Mono, or infectious Mononucleosis, is an illness caused by the Epstein Barr Virus (EBV). It varies in severity from a mild illness with barely noticeable symptoms to a more serious one, which occasionally requires hospital admission. It occurs most commonly in adolescents and young adults. Transmission is mainly through intimate contact and exchange of saliva, which is why it is sometimes called the “kissing disease.” However it is not highly contagious.
What are the symptoms?
There is usually an incubation period (when the virus is in the body but there are no symptoms) of about 30-50 days. Typically, a person with mono then starts to feel fatigued, develops sore throat, swollen neck glands, and a low grad fever. Occasionally mild jaundice occurs (yellow discoloration of the skin and whites of the eyes) caused by inflammation of the liver.
How is Mono diagnosed?
If mono is suspected, a definitive diagnosis can be made by means of blood test called a ‘Monospot.’ The blood test may not be positive during the early stages of infection, and may need to be repeated. A complete blood count is usually done as well to look for the presence of atypical white blood cells.
Are there any complications of mono?
Mono usually gets better over a period of 2-3 weeks; however, there may be some residual fatigue. The most serious complication is rupture of the spleen located in the upper abdomen on the left, but this is extremely rarely. The risk of rupture is highest with a blow or sudden jarring or straining (e.g. weight lifting) injury. If the spleen were to rupture, there would be severe abdominal pain, often followed quickly by dizziness and fainting. To minimize the risk, strenuous activity and contact sports should be avoided 3-4 weeks after diagnosis.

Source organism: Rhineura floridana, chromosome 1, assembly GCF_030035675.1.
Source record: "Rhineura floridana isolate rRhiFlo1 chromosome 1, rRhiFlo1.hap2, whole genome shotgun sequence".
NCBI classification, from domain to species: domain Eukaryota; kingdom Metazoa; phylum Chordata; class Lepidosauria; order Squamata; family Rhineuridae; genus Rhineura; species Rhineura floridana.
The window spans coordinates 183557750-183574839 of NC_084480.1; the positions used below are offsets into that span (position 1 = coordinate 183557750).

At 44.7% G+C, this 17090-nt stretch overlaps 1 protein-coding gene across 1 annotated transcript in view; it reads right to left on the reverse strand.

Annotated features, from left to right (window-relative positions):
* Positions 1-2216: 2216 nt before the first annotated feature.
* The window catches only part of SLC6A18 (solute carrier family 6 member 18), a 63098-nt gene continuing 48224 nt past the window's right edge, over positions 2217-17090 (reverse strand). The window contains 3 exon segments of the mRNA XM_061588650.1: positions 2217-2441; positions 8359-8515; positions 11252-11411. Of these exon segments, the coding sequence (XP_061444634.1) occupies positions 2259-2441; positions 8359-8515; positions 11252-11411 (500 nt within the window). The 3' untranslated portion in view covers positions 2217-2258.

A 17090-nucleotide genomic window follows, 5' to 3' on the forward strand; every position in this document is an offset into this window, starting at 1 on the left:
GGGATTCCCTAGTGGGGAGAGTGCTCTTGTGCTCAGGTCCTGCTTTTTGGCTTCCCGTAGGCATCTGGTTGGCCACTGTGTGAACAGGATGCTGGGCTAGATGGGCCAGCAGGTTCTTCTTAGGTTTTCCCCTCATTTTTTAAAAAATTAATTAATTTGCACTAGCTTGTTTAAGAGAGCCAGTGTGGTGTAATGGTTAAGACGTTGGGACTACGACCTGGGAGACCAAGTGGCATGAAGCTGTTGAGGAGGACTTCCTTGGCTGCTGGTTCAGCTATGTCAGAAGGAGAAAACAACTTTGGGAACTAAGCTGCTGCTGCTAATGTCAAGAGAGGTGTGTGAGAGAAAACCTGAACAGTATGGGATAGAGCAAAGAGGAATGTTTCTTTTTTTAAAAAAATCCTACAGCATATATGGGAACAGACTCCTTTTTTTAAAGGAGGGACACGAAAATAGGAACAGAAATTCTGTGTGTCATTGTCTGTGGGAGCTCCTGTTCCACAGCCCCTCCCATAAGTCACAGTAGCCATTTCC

How is mono treated?
Mono gets better without specific treatment, but several prescription and non-prescription medications can be used to help alleviate the symptoms while the infection runs its course. Pain relievers such as, Tylenol or Advil help ease throat pain and fever, and a short course of Prednisoe (a type of anti-inflammatory steroid) might be prescribed to bring down swelling in throat and glands. Antibiotics are not useful for mono. Adequate fluid intake and rest are important aids to recovery. Alcohol consumption and strenuous activity should be avoided for 3-4 weeks after becoming sick with mono.
Are relapses common?
No. It is extremely rare to get mono more than once. Tiredness may sometimes recur in the recovery period, but this will gradually diminish.